Basia Smolnicki’s mother arrived in Wellington in 1944.
She was one of 730 Polish refugee children welcomed to this beautiful land.
Having survived Siberian internment camps,
and an epic overland journey to Uzbekistan,
she boarded a troop ship bringing weary soldiers home to New Zealand.
Across the strait, in the Marlborough Sounds, Totaranui, is a bay
where Basia’s family and friends gather in the summer holidays.
The area was a favourite place for Captain Cook
to replenish his ships and recover from his long voyages.
Cook named the bay, Shag Cove, but later explorers gave it the present name,
Resolution Bay, to honour Cook’s second vessel.
It was originally named by Māori as ata pō meaning ‘early dawn’.
Like its Māori name implies, the morning sun rises over Arapawa Island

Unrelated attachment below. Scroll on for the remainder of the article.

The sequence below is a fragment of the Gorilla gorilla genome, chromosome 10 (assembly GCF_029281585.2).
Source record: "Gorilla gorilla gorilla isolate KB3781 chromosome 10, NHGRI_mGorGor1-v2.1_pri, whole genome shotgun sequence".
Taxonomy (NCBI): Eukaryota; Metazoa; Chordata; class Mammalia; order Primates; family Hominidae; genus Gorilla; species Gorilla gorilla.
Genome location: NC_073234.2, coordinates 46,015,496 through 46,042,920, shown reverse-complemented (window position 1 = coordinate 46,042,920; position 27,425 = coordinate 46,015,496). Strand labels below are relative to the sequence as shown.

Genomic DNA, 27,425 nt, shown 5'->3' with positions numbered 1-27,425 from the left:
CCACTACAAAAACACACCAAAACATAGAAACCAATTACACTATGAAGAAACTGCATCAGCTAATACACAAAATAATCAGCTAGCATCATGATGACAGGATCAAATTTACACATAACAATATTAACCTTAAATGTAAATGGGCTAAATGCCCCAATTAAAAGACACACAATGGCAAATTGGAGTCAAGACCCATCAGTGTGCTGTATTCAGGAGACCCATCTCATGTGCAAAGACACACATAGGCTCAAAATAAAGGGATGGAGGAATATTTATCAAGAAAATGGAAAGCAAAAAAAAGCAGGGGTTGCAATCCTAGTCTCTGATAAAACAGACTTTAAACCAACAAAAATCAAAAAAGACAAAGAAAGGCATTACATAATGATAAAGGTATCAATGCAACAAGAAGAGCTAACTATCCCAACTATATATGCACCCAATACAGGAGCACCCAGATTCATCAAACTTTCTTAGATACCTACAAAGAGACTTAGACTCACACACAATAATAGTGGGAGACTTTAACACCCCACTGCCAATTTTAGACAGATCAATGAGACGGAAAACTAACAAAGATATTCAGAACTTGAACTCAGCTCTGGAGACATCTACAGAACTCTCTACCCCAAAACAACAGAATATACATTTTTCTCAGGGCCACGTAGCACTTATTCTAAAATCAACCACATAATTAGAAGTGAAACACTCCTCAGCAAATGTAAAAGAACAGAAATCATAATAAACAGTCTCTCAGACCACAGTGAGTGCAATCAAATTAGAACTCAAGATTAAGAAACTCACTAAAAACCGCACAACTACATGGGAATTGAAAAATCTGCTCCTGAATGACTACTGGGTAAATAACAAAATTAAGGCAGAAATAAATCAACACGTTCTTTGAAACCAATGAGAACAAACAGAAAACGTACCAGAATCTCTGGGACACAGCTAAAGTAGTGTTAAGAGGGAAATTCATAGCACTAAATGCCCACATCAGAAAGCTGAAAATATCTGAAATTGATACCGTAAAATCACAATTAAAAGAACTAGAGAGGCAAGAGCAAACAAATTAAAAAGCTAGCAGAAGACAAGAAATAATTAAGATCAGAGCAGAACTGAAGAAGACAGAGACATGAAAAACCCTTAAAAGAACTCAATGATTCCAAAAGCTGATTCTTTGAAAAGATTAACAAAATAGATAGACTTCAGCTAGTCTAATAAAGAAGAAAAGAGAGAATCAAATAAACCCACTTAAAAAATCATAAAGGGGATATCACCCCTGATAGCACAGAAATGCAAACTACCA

and reflects off the beautiful, still, blue waters of Queen Charlotte Sound.
Shards of argillite in the shapes of small tools can be found on the sandy beach, evidence of historical food gathering and trade.
The native bush is regenerating and the place is now alive
with birdsong and ground-dwelling weka.
Basia's new body of work, called Treasure in the Wilderness,
combines motifs of her mother’s story of survival
with memories from this special place, ata pō.
|Basia Smolnicki, Treasure in the Wilderness, 2020|
Woodcut, 100x70cm, edition of 5
|Basia Smolnicki, Sea Breeze in the Afternoon, 2020|
Woodcut, 50x100cm, edition of 5
I loved that the works were substantial, most were 100x70cm.
They are bold graphic woodcut motifs,
but also have sensitive and intriguing visual storytelling.
Honestly, there were several I was keen to acquire for my own walls,
but with small edition sizes of just 5,
when I arrived a few days after the opening most were already sold out!
Deservedly so, Basia, I am a big fan.
The exhibition is on at Solander Gallery until 14 March,
I urge you to go visit if you're in the neighbourhood,
or you can check out all the images online at solandergallery.co.nz